Representative Warren Chisum sent this letter to me following the publication of the Best and Worst Legislators article. Mr. Chisum was designated as one of the “Ten Worst.”

According to your Best & Worst Legislators article, it’s bad to believe that marriage should be saved if at all possible. It’s bad for people to learn how to forgive, and it’s bad for the Bible as literature [to] be offered in high school. If you define those beliefs as bad, then I’m rotten to the core.

Howevere, what you so blithely left out of your profile of me are the facts: marriages that remain intact (with the exception of abusive situations) create happier, healthier families; forgiveness is not easy, but when extended can have dramatically positive effects; and recent surveys have shown that English professors and teachers believe that Biblical knowledge confers a major educational advantage to those who have it.

I would rather be on the ten worst list because I stood by my beliefs and maintained my integrity than sell out to get on the ten best list. Regarding you listing me as one of the ten worst, let me just say that I extend to you my sincere forgiveness.

Warren Chisum is not on the Worst list because he did something egregious. He’s not that kind of legislator, nor is he that kind of man. He’s certainly not on the Worst list because he wanted to save marriages and authorize teaching of the Bible in high school. He is on the list because he ran afoul of the maxim, “Of those to whom much is given, much is asked.”

As chairman of the House Appropriations Committee, Mr. Chisum achieved the pinnacle of legislative power and influence. My belief is that lawmakers who reach that level have an obligation to be role models. It is their duty to provide the example to younger members of what it takes to become a respected policymaker. I didn’t manufacture that belief this year. It has become ingrained in the way that I look at the Legislature, from watching the very best members operate over many sessions: Bill Ratliff, David Sibley, Steve Wolens, Rob Junell, Paul Sadler, Bill Messer, Stan Schlueter, Kenny Marchant. Here’s the standard as I believe that these members practiced it: You can’t mix your policy agenda and your personal agenda. One of the reasons is that when a legislator in a position of power takes a divisive social issue to the floor, or a lobby bill, or a vendor bill, ordinary members feel under pressure to vote for it, to avoid reprisals. Do I think Warren Chisum is a vindictive person? Certainly not. Do members worry about crossing the chairman of Appropriations? Certainly.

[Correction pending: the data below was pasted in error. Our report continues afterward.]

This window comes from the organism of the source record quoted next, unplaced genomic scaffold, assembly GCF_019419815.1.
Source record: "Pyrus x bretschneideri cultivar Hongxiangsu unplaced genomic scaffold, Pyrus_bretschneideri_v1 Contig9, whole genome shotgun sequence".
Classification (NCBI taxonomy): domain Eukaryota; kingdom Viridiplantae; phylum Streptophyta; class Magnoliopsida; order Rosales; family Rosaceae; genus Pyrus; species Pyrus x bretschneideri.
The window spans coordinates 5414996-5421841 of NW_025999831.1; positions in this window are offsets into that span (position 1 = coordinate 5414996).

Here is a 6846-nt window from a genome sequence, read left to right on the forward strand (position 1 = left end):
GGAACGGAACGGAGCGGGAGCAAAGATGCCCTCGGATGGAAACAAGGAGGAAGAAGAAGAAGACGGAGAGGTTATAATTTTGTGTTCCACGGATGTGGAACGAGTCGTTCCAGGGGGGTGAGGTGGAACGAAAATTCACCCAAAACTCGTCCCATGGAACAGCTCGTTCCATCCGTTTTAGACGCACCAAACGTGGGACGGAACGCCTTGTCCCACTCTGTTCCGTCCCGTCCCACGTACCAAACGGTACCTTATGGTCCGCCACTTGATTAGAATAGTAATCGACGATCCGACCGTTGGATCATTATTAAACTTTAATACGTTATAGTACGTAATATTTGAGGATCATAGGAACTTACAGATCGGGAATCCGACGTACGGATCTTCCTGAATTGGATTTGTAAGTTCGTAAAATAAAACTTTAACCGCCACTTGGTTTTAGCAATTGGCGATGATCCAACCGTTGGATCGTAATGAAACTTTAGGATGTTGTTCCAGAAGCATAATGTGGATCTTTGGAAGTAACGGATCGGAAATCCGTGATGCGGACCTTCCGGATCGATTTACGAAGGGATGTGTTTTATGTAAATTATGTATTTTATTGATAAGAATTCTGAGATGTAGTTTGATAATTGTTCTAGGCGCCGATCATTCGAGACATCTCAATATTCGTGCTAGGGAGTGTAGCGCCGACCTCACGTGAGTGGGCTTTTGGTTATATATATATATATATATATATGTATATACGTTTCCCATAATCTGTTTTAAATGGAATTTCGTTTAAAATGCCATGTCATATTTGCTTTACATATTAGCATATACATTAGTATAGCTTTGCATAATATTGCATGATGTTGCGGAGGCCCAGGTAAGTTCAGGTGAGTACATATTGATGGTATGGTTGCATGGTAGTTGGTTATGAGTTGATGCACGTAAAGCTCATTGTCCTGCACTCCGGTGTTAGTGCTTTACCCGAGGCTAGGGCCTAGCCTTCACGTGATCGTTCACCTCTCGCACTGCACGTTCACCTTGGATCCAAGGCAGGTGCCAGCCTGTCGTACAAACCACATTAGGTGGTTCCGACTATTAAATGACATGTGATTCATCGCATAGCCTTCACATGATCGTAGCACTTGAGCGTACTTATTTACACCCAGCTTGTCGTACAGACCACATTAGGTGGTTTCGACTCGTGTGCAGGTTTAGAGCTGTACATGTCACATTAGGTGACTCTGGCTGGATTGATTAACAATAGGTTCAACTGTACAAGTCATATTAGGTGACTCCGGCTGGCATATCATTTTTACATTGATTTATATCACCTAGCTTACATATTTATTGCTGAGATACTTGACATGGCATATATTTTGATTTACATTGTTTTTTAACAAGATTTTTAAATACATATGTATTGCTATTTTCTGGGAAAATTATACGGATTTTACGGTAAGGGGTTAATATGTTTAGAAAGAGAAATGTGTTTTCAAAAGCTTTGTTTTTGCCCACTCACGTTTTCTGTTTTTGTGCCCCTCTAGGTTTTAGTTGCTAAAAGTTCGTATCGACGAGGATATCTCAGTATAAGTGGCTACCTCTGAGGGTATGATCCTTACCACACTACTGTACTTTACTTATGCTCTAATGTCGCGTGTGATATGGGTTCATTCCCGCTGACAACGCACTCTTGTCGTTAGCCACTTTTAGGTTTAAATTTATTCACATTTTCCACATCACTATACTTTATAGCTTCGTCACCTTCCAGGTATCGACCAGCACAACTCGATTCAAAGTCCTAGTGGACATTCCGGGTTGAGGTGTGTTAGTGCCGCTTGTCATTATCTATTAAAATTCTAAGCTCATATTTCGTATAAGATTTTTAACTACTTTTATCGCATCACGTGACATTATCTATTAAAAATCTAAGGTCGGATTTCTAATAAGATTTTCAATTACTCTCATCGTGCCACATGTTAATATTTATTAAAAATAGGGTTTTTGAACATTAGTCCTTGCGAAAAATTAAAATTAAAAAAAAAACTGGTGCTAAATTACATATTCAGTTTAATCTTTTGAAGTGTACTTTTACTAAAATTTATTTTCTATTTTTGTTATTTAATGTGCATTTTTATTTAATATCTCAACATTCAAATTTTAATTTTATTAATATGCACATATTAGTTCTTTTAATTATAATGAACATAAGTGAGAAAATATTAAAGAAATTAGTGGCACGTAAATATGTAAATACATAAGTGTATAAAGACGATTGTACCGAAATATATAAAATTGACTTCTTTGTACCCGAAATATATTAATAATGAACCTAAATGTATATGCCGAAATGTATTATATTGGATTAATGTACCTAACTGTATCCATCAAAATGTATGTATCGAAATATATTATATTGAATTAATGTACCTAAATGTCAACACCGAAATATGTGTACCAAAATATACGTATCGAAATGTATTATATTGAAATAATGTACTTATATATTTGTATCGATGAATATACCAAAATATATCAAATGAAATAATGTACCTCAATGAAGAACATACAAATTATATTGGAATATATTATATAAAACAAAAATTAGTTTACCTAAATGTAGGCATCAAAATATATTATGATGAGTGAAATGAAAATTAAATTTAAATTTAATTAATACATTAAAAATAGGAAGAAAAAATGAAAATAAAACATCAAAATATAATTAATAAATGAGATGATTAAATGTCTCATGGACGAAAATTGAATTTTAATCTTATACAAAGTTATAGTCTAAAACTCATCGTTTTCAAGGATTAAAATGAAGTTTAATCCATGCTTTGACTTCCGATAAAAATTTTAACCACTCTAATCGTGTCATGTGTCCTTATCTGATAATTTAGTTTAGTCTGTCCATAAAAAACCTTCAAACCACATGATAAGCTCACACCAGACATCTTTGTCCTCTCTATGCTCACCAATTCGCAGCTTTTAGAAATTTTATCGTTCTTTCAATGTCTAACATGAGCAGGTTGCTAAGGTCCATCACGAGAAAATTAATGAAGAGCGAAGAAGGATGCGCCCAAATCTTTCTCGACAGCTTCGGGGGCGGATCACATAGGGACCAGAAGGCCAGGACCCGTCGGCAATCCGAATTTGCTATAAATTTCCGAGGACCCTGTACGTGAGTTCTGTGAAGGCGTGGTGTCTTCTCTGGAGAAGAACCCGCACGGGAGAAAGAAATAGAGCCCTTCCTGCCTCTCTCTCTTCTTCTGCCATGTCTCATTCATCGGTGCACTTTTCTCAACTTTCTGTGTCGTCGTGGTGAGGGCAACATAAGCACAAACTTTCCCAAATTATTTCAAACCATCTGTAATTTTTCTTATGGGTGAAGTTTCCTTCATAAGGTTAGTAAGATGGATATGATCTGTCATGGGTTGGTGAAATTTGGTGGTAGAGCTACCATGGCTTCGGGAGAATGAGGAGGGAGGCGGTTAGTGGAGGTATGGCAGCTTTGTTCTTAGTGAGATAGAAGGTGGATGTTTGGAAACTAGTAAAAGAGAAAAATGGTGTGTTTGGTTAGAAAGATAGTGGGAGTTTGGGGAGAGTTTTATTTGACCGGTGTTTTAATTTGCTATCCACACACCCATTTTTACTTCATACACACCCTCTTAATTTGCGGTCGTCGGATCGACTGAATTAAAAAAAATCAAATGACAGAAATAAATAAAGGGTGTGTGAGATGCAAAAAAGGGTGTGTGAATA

Chisum did things you couldn’t have made Bill Ratliff or Paul Sadler do with a cattle prod. He moved the previous question to cut off debate when there were only four amendments left to be discussed. He lost. He carried a vendor bill (to provide drivers’ records at DPS to insurance companies) to the floor as a favor to a lobbyist, lost, arranged to reconsider the vote the next day, and lost again. After the Public Education committee rewrote his Bible study bill to strenghten its academic aspects, he tried to substitute his version, which the committee had viewed as flawed, on the floor. He lost again. I was on the floor for these episodes, and I the members I talked to were shocked.

I wrote in the Best and Worst Legislators article that “Chisum squandered his gravitas.” This may seem like a victimless crime, in which the harm is done only to the perpetrator. But that’s not the case. When respected senior legislators expose themselves to defeat and repudiation, everybody loses. That’s why Warren Chisum is on the Ten Worst list, and why I am sad to see him there.